This article very pragmatically addresses the question of whether biodiversity conservation could be an effective public health tool against infectious disease emergence and transmission.
Determining whether biodiversity conservation is an effective public health strategy requires answering four questions: (1) Is there a general, causal relationship between host biodiversity and disease risk? (2) If the link is causal and negative for most pathogens, does the increased diversity of pathogens with more diverse host communities result in net total increase or decrease in infectious disease burden? (3) Is the net benefit of biodiversity conservation greater than the net benefit of diversity-degrading processes (agricultural land-use change and wild animal harvesting)? (4) Are conservation interventions feasible and cost-effective compared to standard public health approaches (vaccines and treatments)?
Regarding the first question, experimental and observational research shows that increased biodiversity is associated with reduced disease burden.
Overall, the available data suggests that there is some correlational support in many zoonotic systems for a dilution effect, and that some species or species groups are more important than others in transmission [Kilpatrick 2017: 4].
The dilution effect hypothesis originated to explain the Lyme disease system. Greater numbers of hosts that are less “competent” (at spreading Lyme disease) – opossums, birds, raccoons and skunks – dilutes the transmission of Lyme bacteria to larval ticks by more competent hosts – white-footed mice, eastern chipmunks and shrews. Changes in community diversity affect, for example, host-vector encounter rates and host and vector abundances.
much more research is needed to show that observed correlations are causal and to identify the mechanisms by which diversity is influencing disease risk [Kilpatrick 2017: 4].
The possibility of confounding factors in observational field studies is high because the same disturbances that change host diversity alters other aspects of transmission as well. For example, an ecosystem disturbance may, in addition to decreasing host diversity, also increase vector abundance, making it difficult to discern the proximate cause of increased disease rates. The authors note that the dilution effect may well cause decreased disease rates – more research is needed to determine this. But they caution that if the dilution effect turns out not to be the direct cause of decreased disease rates in any given pathogen system, then interventions to increase host diversity could be in vain with respect to that desired outcome.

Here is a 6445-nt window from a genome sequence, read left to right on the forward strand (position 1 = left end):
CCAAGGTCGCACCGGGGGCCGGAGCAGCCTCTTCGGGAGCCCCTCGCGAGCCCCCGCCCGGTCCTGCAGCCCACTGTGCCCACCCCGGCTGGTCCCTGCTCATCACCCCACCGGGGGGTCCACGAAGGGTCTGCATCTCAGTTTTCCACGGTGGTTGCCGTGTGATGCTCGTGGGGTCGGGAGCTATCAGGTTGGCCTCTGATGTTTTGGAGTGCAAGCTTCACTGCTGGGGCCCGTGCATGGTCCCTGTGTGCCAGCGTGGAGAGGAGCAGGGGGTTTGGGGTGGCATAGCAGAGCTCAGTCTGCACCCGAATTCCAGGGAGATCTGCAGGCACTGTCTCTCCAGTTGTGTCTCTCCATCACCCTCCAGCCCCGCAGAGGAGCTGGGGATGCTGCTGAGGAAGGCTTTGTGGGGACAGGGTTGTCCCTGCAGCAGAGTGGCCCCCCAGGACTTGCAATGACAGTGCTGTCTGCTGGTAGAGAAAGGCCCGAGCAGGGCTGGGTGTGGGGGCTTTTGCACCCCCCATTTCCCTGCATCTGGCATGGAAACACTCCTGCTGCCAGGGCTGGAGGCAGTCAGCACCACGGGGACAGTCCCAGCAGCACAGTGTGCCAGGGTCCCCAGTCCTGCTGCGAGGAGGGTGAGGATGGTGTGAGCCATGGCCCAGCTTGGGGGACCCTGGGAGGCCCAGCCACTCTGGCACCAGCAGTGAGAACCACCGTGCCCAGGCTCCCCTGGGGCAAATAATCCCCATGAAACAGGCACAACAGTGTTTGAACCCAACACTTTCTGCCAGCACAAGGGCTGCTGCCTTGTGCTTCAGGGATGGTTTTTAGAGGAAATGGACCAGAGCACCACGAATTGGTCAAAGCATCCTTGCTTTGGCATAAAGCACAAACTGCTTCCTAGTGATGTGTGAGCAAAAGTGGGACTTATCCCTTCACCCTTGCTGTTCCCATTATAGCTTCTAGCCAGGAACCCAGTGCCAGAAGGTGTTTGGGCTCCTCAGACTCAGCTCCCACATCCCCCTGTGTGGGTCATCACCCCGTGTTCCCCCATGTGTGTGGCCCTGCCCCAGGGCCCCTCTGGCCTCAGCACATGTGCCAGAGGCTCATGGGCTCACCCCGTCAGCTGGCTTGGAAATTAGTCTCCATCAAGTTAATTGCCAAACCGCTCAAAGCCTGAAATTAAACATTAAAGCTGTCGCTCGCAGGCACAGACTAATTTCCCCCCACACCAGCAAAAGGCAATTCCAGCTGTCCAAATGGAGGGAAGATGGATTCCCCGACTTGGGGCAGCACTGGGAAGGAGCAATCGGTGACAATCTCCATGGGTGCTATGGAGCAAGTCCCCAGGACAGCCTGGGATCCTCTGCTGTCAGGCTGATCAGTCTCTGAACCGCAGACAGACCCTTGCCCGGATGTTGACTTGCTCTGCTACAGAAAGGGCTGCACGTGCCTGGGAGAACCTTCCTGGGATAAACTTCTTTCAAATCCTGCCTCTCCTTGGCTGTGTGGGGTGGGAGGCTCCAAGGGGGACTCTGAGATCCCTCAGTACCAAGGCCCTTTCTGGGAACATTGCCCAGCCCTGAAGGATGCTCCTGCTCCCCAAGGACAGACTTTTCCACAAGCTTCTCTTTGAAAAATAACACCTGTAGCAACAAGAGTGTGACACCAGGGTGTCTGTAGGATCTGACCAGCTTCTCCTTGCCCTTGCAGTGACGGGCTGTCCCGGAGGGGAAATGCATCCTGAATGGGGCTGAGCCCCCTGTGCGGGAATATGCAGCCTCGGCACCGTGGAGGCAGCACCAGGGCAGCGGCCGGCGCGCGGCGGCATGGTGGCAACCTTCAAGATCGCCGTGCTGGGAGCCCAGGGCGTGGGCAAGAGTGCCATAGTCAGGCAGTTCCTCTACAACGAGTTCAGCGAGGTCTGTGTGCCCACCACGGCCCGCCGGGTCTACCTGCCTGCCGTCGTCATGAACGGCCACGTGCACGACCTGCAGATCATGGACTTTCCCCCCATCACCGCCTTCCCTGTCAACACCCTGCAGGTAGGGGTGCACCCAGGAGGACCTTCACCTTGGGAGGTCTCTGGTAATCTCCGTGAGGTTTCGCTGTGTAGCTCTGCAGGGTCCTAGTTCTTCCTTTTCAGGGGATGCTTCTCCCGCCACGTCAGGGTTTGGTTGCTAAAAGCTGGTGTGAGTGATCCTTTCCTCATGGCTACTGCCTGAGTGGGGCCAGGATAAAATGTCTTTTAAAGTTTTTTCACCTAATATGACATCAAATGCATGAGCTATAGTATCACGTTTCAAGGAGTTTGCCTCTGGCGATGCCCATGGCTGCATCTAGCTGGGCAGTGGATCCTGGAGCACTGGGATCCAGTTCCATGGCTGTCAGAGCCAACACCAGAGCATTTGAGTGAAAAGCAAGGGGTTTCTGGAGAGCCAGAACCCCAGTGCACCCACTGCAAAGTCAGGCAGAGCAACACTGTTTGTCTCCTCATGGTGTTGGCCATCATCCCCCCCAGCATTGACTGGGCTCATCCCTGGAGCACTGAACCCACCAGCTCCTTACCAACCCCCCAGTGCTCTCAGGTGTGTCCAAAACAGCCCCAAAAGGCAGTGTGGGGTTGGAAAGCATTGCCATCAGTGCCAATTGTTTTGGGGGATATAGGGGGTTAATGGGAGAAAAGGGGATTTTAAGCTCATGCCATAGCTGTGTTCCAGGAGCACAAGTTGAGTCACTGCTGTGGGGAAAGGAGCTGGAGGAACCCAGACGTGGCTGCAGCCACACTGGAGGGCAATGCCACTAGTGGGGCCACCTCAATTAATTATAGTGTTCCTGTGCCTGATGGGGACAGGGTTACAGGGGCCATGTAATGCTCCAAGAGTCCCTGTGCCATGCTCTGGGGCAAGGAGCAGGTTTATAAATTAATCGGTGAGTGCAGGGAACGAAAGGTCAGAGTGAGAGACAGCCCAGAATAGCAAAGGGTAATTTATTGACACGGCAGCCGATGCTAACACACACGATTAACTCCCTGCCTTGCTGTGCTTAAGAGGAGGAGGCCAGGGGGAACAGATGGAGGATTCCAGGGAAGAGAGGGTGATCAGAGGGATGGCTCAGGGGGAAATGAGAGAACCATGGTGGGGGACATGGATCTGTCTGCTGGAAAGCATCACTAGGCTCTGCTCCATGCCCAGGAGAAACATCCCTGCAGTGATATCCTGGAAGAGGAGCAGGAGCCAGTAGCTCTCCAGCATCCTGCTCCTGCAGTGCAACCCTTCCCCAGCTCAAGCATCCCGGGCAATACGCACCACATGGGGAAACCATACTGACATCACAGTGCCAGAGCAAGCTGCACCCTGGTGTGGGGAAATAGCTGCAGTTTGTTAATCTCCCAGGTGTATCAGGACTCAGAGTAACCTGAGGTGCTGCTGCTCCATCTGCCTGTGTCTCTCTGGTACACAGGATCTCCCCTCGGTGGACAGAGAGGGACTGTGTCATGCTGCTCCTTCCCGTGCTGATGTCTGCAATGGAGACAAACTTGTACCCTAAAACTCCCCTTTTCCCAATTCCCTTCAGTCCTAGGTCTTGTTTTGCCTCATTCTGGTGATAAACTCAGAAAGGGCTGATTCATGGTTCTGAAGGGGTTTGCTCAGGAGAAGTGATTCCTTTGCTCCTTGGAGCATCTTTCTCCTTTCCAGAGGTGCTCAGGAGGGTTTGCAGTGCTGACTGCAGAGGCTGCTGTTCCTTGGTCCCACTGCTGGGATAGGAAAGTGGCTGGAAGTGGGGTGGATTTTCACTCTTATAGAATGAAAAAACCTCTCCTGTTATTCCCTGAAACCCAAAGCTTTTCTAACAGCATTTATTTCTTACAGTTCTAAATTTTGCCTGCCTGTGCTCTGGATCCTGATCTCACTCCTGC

Examples of potential conservation interventions to improve public health include preserving or restoring forest land, reintroducing top predators to control host populations, installing bat or owl boxes to increase predation of mosquitos (vectors) or rodents (hosts). Our still limited understanding of the mechanisms driving disease incidence patterns, however, make it difficult to predict outcomes for broad-scale land-use interventions, according to the authors. They argue instead that more targeted interventions aiming to reduce populations of key hosts in transmission may be more feasible public health tools than general land preservation. Even this, however, requires “deep understanding of both disease and population ecology.”
Further research to address this knowledge gap may be worth the investment, both for human wellbeing and for the planet. Exposure to nature has been shown to improve human mental and physical health and wellbeing, the authors note, regardless of biodiversity’s potential to reduce infectious disease. Furthermore,
If diverse communities can be shown to provide net benefits to human wellbeing, this could provide a powerful motivation for preserving Earth’s remaining biodiversity [Kilpatrick 2017: 7].
Kilpatrick, A. Marm, et al., 2017, Conservation of biodiversity as a strategy for improving human health and well-being, Philosophical Transactions Royal Society B 372, https://royalsocietypublishing.org/doi/full/10.1098/rstb.2016.0131.